Sunday, September 25, 2011

Afterthoughts


Things I wanted to say during my dharma talk this morning but never got around to including (quite possibly because I've been out rock 'n' rolling all week):

The universe appears to be composed of matter and energy, and life and consciousness appear to be byproducts of configurations of matter. That is to say, there is first matter, then matter assumes biological forms, and then biological forms give rise to sentient beings, from which in turn arises consciousness.

But there's an interesting thing we can all see about the nature of consciousness as opposed to the nature of matter. Concrete forms, like water or human beings, have measurable properties, like temperature, viscosity, weight, and density. All of these properties are not the things themselves, that is, they are not the water or the human beings, but the attributes of the things by which we know them.  We have no first-hand experience of water or human beings other than the information about them that we can perceive.

But we have no way of measuring any direct attributes of consciousness. Things would be so much simpler if we could - we would be able to tell if, say, a fetus in the first trimester or a comatose patient in a vegetative state had consciousness or not, and make decisions accordingly.

But consciousness itself is not a measurable property of some underlying form.  We can detect neural activity, we can record our thoughts and memories, we can even quantify intelligence and problem-solving abilities, but these are properties of consciousness, and not consciousness itself.

That being so, consciousness must be a first-order form that itself gives rise to second-order, measurable properties (thoughts, ideas, memories, etc.) and not be a second-order property that arises from biological substrates. That is, consciousness does not arise from brains, but must exist at the same level as organic matter. I'm not denying the co-dependency of organic matter, like sentient beings and brains, and consciousness, any more than I would deny the relationship between plants, soil, and sunlight, but just as plant life is not a measurable property of soil and sunlight but a separate but interdependent phenomena in its own right, so too are consciousness and biological matter interdependent but equivalent. And since all biological matter are first and foremost matter, consciousness and matter are fundamentally existent at the same level, and quite possibly are one and the same thing.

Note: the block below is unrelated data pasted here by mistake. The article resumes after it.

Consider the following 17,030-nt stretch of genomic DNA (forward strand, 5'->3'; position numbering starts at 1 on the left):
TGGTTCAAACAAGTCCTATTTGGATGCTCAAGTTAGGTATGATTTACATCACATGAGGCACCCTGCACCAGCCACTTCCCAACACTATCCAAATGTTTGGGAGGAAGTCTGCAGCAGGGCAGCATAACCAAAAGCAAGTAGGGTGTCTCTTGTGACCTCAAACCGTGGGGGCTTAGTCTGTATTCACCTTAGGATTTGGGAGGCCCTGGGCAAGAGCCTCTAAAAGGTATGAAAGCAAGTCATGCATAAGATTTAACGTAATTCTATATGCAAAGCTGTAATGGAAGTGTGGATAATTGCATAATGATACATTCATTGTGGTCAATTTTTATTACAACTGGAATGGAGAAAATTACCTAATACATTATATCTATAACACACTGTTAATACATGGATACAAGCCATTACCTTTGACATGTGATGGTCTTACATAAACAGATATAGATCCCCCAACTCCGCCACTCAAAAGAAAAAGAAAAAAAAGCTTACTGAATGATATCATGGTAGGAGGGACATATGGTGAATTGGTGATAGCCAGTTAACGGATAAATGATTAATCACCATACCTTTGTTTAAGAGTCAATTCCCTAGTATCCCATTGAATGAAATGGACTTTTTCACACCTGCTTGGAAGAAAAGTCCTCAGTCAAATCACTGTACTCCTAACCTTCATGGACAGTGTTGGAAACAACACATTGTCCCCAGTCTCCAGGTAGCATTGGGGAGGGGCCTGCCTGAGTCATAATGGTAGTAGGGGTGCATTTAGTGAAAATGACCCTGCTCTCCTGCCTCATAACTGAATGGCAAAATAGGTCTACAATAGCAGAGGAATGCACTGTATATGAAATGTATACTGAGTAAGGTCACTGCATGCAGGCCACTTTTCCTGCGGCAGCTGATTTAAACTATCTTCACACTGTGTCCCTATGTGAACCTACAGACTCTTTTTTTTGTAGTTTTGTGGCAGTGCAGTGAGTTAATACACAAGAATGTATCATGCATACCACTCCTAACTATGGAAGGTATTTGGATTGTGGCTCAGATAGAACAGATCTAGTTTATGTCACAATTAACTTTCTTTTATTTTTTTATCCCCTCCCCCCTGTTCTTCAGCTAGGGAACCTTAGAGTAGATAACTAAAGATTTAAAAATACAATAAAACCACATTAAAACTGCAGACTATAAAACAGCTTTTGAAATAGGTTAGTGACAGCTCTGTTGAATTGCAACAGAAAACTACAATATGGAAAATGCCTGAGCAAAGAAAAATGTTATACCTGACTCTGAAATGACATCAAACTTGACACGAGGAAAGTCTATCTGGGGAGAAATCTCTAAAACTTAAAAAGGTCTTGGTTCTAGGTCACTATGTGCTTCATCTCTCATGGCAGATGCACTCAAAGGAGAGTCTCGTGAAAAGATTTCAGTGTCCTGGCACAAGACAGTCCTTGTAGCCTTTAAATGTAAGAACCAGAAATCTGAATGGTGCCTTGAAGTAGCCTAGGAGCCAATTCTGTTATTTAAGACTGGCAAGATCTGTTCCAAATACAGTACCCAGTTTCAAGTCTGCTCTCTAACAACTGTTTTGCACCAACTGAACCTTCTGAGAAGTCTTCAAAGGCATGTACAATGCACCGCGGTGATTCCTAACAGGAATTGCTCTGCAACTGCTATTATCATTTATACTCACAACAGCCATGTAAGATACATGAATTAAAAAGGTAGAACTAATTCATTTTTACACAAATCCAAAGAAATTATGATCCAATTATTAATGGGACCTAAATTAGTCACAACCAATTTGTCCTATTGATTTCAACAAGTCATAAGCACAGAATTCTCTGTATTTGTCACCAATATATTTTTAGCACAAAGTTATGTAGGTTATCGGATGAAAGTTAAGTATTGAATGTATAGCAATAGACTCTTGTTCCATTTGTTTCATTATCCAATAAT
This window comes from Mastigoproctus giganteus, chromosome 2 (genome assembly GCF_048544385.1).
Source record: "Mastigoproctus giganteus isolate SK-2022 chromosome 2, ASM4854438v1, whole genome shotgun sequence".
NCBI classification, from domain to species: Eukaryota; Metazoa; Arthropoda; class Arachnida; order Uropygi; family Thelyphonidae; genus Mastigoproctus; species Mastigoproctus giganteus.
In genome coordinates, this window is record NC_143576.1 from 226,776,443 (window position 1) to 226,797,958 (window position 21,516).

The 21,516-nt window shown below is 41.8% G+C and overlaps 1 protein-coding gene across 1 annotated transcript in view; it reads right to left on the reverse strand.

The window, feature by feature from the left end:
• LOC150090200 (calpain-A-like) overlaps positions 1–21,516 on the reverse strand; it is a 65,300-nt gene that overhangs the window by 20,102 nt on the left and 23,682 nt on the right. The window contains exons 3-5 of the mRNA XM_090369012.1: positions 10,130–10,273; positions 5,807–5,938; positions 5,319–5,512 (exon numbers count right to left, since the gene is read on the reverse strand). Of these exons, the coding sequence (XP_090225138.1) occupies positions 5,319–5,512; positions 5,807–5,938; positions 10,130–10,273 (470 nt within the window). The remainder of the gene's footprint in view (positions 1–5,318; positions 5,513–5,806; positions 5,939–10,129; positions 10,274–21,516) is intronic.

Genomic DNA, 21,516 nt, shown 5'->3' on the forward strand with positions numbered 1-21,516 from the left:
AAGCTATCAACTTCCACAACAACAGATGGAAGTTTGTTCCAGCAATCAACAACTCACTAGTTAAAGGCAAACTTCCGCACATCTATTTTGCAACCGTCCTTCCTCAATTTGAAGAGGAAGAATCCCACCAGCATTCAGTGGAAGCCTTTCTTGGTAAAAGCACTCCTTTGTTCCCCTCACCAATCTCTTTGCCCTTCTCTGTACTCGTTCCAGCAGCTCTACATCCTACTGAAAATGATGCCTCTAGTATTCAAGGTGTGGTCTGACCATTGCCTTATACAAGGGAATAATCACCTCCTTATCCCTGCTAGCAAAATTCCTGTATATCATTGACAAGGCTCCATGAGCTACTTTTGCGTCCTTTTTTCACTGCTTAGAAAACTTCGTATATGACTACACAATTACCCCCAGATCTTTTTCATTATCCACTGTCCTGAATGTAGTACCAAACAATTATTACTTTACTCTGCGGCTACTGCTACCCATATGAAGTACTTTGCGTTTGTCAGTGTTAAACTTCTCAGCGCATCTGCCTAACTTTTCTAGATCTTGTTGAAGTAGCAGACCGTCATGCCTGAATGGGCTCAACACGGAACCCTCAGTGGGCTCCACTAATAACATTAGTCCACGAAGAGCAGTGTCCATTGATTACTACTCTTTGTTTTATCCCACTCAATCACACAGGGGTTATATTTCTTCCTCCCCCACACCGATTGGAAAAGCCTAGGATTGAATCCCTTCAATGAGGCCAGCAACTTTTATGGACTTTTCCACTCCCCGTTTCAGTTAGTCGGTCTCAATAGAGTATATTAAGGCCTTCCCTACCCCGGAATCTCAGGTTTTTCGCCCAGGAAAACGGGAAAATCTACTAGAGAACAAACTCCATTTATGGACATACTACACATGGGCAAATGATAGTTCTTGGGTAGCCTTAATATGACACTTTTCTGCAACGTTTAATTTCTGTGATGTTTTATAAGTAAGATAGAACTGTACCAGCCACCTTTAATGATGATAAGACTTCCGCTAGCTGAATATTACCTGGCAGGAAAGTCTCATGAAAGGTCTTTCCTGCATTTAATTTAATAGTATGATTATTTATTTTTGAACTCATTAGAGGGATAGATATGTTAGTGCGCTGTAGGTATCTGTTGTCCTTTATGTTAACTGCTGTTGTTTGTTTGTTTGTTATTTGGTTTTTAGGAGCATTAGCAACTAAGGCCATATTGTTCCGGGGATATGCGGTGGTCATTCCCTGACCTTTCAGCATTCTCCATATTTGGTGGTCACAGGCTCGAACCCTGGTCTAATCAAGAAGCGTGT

I realize that all of this sounds hopelessly philosophical. But even while a growing number of physicists suggest that consciousness may play a much more fundamental role in nature than scientists previously believed, we can directly observe this fundamental nature of consciousness through meditation. Upon seeing the peach blossoms in the spring, Lingyun had an awakening, and later he told an assembly of monks that when all else is stripped away, there remains only an underlying, luminous and all-pervading consciousness, which is eternal.

Saturday, September 24, 2011

Music Midtown


Cage the Elephant, Great Southeast Music Hall Stage, Music Midtown.  I actually started much closer to the stage than shown here by walking over during the Black Keys set and slowly working my way up toward the stage, but I couldn't get any pictures up there due to the fist pumping, the crowd surfing, and the lead singer running all over the stage.  I retreated, and then retreated some more.

I try to be positive in these reviews and even if I don't like a band, I generally try to find something nice to say about something - the venue, the weather, the crowd, anything.  So let me say this about the performance of Bowling Green, Kentucky's Cage the Elephant - it was a cool and pleasant evening.

Seriously, this band is awful.  They have one good song (I even posted a video of it a while back), but they had to play it twice during their set because I don't think they have much of anything else.  The rest of their set was all off-key shrieking and noise (and not in the cool way).  As mentioned, their lead singer ran all over the stage for the first couple of songs, and even stage dived and surfed the crowd during the second song, but he peaked too early and seemed to run out of gas quickly, and just kind of hung off of the microphone for the rest of the set.  It was a relief when they finally finished.

Admittedly, the bands in the lineup, other than The Joy Formidable and Band of Skulls, aren't really my cup of tea.  This is mostly music for a younger crowd, other than Coldplay, who appeal to a much broader demographic.

I didn't even stay for Coldplay (I'm posting this entry from home).  There's something polarizing about this band - people either love them (and they sell a lot of albums), or people are like me, and can't stand them.  I'll grant them their musical abilities, but they sound to this listener too formulaic, too willing to pander to radio formats, too egotistical, and too transparently manipulative (their recent single is titled Every Teardrop Is a Waterfall - I wish I were kidding).  I sat for a while among the blankets and land claims of the crowd waiting through Cage for Coldplay to start, and finally realized that all other things being equal, I'd really rather be somewhere else, anywhere else really, than there, so I called it a day.  Life is too short to have to sit through a Coldplay concert.